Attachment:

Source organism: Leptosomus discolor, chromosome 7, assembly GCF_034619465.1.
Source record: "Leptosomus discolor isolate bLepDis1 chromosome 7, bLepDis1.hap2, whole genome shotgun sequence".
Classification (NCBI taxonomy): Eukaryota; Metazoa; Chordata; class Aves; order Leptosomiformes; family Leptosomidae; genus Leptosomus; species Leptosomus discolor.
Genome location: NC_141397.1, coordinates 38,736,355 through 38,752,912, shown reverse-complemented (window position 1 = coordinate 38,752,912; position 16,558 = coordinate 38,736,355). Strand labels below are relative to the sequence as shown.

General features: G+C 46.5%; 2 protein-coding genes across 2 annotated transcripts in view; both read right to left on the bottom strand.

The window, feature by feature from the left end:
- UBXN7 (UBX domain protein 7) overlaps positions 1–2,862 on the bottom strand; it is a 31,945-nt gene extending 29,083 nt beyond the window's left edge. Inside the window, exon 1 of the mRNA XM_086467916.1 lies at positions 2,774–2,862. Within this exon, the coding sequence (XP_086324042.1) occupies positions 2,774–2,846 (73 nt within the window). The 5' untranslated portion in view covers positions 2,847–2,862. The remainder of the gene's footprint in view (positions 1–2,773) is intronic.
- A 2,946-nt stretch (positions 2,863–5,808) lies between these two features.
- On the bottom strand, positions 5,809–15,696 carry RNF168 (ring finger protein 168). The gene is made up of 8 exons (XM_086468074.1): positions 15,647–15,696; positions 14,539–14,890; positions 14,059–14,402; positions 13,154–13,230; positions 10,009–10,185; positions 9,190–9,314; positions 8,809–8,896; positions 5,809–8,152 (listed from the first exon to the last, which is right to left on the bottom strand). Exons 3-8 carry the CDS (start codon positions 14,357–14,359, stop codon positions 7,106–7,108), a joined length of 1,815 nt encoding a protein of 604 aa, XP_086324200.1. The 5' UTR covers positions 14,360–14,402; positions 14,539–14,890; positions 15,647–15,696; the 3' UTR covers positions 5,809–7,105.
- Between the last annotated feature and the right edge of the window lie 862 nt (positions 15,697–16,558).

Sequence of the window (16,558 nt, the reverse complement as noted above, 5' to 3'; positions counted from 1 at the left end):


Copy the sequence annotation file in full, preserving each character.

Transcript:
Source organism: Leptosomus discolor, chromosome 7, assembly GCF_034619465.1.
Source record: "Leptosomus discolor isolate bLepDis1 chromosome 7, bLepDis1.hap2, whole genome shotgun sequence".
Classification (NCBI taxonomy): Eukaryota; Metazoa; Chordata; class Aves; order Leptosomiformes; family Leptosomidae; genus Leptosomus; species Leptosomus discolor.
Genome location: NC_141397.1, coordinates 38,736,355 through 38,752,912, shown reverse-complemented (window position 1 = coordinate 38,752,912; position 16,558 = coordinate 38,736,355). Strand labels below are relative to the sequence as shown.

General features: G+C 46.5%; 2 protein-coding genes across 2 annotated transcripts in view; both read right to left on the bottom strand.

The window, feature by feature from the left end:
- UBXN7 (UBX domain protein 7) overlaps positions 1–2,862 on the bottom strand; it is a 31,945-nt gene extending 29,083 nt beyond the window's left edge. Inside the window, exon 1 of the mRNA XM_086467916.1 lies at positions 2,774–2,862. Within this exon, the coding sequence (XP_086324042.1) occupies positions 2,774–2,846 (73 nt within the window). The 5' untranslated portion in view covers positions 2,847–2,862. The remainder of the gene's footprint in view (positions 1–2,773) is intronic.
- A 2,946-nt stretch (positions 2,863–5,808) lies between these two features.
- On the bottom strand, positions 5,809–15,696 carry RNF168 (ring finger protein 168). The gene is made up of 8 exons (XM_086468074.1): positions 15,647–15,696; positions 14,539–14,890; positions 14,059–14,402; positions 13,154–13,230; positions 10,009–10,185; positions 9,190–9,314; positions 8,809–8,896; positions 5,809–8,152 (listed from the first exon to the last, which is right to left on the bottom strand). Exons 3-8 carry the CDS (start codon positions 14,357–14,359, stop codon positions 7,106–7,108), a joined length of 1,815 nt encoding a protein of 604 aa, XP_086324200.1. The 5' UTR covers positions 14,360–14,402; positions 14,539–14,890; positions 15,647–15,696; the 3' UTR covers positions 5,809–7,105.
- Between the last annotated feature and the right edge of the window lie 862 nt (positions 15,697–16,558).

Sequence of the window (16,558 nt, the reverse complement as noted above, 5' to 3'; positions counted from 1 at the left end):